By Cailey Murphy M.A.
Managing Director, Western Canada
A BC Provincial General Election is scheduled for May 9, 2017 and, with less than a year to go, parties are beginning to organize, fundraise and position themselves for your vote.
In 2001, BC was the first province in Canada to establish fixed election dates legislating provincial general elections take place on the second Tuesday in May, every four years. With a predictable election cycle, parties are able to take advantage of advanced planning and a prolonged and tactical approach leading up the election. Eight months out from the writ period, you can already hear the whirs and creaks of political machinery warming up across the province.
As activity in the political sphere gets ramped up, there are a number of interesting things to pay attention to over the next few months:
Who’s in/Who’s out – Pressure will be on for incumbent candidates to declare whether they will be seeking re-election. Early in the summer, Moira Stilwell announced that she will not be running in 2017, opening up the urban Vancouver riding of Vancouver Langara. Likewise, Energy and Mines Minister Bill Bennet (Kootenay East) followed suit declaring that he will also be stepping away from politics and just last week Health Minister Terry Lake (Kamloops North Thompson) announced his retirement from provincial politics. These leave some important vacancies and we can likely expect to see a few more in the coming months, making room for some new faces on the landscape. There will be many returning candidates as well with high profile incumbents such as Mike de Jong, Peter Fassbender, Teresa Wat having formalized their nominations over the summer.
New faces will also emerge as candidate selection meetings continue to take place over the next number of months with both parties working to fill their slates. Some new faces in the BC Liberal Party include recently nominated Kim Chan Logan in Vancouver-Kensington and Stephen Housser in the Cowichan Valley.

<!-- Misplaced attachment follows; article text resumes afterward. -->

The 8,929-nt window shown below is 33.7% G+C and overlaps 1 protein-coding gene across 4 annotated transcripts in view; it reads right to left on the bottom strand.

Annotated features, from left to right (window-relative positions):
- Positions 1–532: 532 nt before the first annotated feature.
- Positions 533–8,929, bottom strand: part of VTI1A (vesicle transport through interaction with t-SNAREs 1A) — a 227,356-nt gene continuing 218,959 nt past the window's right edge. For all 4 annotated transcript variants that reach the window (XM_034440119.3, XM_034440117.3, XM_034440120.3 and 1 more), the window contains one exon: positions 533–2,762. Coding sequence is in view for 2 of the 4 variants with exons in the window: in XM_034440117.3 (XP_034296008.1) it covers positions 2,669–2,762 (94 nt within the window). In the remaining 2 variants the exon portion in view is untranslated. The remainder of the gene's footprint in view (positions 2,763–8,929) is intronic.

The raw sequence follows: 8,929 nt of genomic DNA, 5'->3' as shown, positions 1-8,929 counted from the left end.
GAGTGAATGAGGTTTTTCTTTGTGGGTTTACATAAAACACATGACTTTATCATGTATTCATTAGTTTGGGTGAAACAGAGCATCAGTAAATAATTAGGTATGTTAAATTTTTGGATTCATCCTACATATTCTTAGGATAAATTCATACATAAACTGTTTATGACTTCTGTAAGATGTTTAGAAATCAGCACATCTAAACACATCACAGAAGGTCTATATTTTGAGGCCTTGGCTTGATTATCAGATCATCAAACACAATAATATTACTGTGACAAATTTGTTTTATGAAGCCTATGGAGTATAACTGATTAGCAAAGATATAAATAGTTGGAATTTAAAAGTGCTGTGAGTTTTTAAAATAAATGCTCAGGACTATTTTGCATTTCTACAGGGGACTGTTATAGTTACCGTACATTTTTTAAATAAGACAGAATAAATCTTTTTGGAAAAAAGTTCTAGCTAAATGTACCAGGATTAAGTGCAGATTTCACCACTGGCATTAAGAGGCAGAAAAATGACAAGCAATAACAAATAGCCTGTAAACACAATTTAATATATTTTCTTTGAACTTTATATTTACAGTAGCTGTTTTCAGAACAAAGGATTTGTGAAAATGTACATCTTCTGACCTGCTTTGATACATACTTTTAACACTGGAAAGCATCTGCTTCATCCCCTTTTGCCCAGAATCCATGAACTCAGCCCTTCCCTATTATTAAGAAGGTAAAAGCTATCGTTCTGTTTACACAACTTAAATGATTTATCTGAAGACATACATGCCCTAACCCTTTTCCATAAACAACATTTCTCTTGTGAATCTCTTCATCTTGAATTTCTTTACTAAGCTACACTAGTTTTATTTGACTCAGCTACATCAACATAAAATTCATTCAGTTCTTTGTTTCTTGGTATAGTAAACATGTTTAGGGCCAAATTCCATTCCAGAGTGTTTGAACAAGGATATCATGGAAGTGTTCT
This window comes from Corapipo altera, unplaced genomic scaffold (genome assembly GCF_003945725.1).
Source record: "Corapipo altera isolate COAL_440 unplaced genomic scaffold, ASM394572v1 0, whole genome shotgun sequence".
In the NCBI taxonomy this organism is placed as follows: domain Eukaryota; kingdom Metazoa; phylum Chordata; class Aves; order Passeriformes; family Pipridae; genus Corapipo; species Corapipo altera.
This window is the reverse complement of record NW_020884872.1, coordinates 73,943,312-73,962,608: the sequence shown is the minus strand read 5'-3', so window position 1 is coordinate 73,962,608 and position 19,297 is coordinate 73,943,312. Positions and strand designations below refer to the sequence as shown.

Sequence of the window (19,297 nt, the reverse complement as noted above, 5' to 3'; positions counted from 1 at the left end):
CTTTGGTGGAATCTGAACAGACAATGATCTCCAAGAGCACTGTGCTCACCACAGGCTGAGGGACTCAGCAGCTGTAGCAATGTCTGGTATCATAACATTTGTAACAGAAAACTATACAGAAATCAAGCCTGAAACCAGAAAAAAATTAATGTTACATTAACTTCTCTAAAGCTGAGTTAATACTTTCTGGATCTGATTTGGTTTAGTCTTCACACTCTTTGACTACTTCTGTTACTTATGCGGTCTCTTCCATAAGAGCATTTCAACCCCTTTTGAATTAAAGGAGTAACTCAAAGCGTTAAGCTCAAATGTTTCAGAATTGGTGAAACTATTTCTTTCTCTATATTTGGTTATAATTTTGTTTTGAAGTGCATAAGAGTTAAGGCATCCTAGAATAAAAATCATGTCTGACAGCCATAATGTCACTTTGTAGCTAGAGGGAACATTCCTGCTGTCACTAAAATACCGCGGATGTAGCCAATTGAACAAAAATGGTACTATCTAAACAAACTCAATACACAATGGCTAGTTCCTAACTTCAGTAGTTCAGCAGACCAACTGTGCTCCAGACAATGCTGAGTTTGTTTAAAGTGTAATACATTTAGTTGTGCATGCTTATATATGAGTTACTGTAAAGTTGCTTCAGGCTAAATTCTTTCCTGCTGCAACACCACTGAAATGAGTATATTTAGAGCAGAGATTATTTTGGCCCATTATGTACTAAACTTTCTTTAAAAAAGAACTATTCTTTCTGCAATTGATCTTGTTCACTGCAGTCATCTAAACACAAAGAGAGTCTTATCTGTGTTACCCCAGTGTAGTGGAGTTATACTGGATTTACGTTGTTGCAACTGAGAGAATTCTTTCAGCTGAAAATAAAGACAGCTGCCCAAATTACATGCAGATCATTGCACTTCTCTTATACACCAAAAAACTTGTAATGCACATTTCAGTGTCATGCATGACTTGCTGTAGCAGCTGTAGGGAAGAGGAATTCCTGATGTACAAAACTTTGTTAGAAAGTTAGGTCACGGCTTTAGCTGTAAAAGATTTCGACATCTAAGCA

Ballot questions – Parties will be positioning to frame the ballot question as they gear up to drive people to the polls in May. Following considerable attention from the BCNPD and media, the BC Liberals recently shifted some focus to the affordability issues that are impacting Vancouverites, convening a rare summer sitting of the legislature to address the issue. However, while priorities such as affordability and sustainability have traction in metro Vancouver, the regions have generally placed a stronger emphasis on resource development, jobs and the economy. As such, we can likely expect to see more global messaging around the provincial track record on the economy, which continues to lead the country in growth.
For organizations looking to engage with government, the upcoming months present interesting opportunities. Members on both sides of the aisle are eager to get out and meet with constituents and at the same time parties are setting their policy priorities. If you can find alignment with those priorities and properly position yourself, this pre-election season offers a unique window of opportunity to engage with those decision makers who will be setting the agenda that takes us into 2021.
As we gear up for a fall sitting of the legislature (scheduled for October 3 to November 24), the 2017 budget and inevitable campaign season, there are a number of opportunities for organizations to position themselves with government:
Research the Parties and Candidates: Get to know your political parties, their agendas and find opportunities to align your interests with their priorities – identify how the goals of your organization fit within their policy landscape.
Know your regulatory environment: Ascertain how many Ministries touch your industry/issue and how many jurisdictions are involved, who takes a leading role and who is setting the agenda.
Stakeholder relations: Identify other industries or organizations that share your interests and harness the power in numbers to represent your issues in a united, cohesive approach.
Solidify your messaging: Get your issue on paper, include important background and contextual information, but do not create a dissertation. Be clear, concise and compelling.
Meet with MLAs and Candidates: Be an ambassador for your issue/product/industry and engage with your local candidates and elected officials. Provide succinct, educationally-minded information based on your research and proven industry expertise.
These are just a few of the critical steps you want to consider before bringing your issue forward over the few remaining months of the 40th Legislature. As we gear up for the provincial general election, the window of opportunity to make your voice heard is now. Once the ballots are cast in May, with key Ministers leaving politics, you can be sure to see new faces around the cabinet table this time next year. Navigating the 41st Legislature will present its own unique set of challenges, but as always the key is to start early (now) and stay consistent.